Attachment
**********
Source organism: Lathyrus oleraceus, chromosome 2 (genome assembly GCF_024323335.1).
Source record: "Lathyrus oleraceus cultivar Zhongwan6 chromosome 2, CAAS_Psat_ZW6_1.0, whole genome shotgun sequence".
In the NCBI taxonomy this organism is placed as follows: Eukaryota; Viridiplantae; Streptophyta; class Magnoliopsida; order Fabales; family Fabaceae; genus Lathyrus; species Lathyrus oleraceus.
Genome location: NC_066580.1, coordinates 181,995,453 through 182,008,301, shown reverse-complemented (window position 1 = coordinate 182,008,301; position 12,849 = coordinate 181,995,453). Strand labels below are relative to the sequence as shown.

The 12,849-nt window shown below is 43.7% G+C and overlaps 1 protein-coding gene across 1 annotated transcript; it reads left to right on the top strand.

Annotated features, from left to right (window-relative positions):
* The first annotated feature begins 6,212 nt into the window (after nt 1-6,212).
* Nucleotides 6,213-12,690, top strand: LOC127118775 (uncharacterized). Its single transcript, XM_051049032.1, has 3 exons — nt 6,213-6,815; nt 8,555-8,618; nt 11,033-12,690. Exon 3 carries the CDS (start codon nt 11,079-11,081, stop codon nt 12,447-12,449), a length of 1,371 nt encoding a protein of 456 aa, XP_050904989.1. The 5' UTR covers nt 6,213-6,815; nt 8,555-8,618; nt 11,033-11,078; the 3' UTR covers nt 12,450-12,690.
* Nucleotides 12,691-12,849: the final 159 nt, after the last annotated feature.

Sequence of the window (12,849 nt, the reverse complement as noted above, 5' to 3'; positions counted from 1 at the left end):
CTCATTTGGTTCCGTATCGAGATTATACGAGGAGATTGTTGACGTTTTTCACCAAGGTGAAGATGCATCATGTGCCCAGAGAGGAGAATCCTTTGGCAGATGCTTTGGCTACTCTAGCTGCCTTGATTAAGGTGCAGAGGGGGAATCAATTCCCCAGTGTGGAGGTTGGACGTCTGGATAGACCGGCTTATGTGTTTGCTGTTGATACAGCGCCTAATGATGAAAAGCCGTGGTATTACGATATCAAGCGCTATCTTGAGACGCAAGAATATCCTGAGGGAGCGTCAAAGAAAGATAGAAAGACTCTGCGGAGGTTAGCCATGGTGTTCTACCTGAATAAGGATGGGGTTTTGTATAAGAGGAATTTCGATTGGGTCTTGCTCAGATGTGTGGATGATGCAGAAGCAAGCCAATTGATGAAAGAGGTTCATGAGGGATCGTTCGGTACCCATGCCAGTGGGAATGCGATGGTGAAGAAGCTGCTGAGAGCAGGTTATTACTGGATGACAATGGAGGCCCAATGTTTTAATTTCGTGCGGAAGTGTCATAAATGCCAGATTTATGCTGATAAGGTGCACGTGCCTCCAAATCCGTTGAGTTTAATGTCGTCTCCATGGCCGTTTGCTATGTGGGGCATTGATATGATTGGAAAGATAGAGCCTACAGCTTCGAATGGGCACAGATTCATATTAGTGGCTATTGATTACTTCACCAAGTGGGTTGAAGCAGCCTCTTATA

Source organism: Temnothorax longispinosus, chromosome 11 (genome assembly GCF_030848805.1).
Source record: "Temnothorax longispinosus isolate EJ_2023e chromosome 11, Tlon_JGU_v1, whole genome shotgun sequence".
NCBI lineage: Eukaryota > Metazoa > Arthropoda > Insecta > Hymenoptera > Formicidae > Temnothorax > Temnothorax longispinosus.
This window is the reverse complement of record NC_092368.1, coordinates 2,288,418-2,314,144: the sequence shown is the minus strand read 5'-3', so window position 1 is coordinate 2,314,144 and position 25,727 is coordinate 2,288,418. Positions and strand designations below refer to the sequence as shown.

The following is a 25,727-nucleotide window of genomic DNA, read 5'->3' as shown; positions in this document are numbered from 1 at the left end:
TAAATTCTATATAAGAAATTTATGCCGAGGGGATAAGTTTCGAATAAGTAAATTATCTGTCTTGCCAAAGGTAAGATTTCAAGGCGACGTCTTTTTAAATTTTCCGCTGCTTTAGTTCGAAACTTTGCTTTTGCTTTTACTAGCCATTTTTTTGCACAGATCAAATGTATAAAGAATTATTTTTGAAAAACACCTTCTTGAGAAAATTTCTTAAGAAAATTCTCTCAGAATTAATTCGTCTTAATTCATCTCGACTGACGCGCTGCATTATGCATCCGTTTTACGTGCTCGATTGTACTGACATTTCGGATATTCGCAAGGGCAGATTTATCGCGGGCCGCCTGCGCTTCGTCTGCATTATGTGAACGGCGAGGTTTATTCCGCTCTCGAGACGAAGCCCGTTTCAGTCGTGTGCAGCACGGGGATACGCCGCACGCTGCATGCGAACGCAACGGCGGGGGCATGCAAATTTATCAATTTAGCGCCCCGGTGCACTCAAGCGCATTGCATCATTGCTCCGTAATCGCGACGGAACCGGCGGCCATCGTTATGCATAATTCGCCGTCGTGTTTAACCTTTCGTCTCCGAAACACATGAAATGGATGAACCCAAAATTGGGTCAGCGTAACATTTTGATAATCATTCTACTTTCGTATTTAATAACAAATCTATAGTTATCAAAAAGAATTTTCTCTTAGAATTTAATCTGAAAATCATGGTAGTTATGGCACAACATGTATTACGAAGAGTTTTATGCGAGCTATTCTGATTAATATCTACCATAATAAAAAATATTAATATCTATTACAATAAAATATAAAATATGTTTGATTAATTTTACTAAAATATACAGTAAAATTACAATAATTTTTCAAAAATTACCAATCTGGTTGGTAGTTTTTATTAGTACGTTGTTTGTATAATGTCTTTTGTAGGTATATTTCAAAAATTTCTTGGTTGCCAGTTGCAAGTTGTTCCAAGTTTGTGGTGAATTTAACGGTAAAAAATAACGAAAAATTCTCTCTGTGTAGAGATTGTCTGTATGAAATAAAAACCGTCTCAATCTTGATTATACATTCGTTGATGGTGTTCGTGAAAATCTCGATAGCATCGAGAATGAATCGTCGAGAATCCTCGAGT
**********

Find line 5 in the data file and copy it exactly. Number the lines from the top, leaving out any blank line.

The 12,849-nt window shown below is 43.7% G+C and overlaps 1 protein-coding gene across 1 annotated transcript; it reads left to right on the top strand.